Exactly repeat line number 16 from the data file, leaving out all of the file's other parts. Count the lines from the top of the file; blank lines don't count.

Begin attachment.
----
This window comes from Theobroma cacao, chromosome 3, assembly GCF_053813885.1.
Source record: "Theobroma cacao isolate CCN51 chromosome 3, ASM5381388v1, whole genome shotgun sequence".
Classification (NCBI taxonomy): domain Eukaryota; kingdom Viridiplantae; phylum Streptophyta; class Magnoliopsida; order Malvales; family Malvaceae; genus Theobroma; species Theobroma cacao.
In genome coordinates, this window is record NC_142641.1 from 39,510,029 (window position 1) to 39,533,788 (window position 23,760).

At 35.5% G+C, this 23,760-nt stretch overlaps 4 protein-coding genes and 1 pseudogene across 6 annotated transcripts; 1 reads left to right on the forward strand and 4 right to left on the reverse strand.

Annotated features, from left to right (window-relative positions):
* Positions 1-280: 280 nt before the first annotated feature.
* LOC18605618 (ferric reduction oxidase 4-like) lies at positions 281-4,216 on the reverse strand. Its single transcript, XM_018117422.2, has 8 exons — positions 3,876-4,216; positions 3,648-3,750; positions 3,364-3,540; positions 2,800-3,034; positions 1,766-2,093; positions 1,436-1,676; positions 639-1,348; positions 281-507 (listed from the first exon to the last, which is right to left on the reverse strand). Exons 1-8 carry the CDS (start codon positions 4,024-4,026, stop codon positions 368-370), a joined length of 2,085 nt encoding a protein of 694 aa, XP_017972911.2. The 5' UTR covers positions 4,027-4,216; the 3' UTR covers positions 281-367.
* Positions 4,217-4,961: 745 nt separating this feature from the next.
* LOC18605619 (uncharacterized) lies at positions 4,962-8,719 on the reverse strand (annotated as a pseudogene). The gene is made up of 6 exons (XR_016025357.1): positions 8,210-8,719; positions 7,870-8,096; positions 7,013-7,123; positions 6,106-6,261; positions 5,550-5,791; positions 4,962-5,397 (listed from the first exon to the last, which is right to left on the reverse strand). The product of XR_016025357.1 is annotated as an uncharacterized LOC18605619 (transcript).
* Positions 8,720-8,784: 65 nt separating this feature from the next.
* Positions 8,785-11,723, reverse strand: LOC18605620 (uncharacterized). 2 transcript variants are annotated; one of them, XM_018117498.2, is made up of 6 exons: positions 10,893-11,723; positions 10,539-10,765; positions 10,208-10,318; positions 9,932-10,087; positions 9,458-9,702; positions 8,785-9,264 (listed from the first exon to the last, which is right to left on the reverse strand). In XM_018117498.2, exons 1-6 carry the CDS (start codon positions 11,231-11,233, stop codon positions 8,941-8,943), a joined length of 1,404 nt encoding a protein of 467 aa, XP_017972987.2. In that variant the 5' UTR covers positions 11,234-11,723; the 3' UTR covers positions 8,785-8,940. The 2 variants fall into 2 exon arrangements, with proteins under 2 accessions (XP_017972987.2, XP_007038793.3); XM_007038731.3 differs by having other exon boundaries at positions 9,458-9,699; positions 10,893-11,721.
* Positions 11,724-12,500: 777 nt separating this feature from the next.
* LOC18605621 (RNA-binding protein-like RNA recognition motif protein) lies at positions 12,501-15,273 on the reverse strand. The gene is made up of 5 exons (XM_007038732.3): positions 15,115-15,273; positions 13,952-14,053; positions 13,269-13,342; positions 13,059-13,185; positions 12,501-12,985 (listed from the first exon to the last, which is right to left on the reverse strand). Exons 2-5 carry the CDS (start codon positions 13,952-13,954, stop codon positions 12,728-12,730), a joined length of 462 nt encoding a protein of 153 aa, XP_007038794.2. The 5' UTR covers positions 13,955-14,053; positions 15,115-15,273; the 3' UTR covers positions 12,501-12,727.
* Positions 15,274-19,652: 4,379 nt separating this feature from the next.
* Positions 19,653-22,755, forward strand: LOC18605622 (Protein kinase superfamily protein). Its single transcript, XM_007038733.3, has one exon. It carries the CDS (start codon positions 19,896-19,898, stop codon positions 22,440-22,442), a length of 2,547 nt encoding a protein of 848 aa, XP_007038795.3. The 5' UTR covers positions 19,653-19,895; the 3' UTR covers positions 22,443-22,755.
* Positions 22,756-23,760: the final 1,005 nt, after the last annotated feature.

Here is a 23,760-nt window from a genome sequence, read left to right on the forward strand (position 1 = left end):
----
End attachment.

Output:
* Positions 19,653-22,755, forward strand: LOC18605622 (Protein kinase superfamily protein). Its single transcript, XM_007038733.3, has one exon. It carries the CDS (start codon positions 19,896-19,898, stop codon positions 22,440-22,442), a length of 2,547 nt encoding a protein of 848 aa, XP_007038795.3. The 5' UTR covers positions 19,653-19,895; the 3' UTR covers positions 22,443-22,755.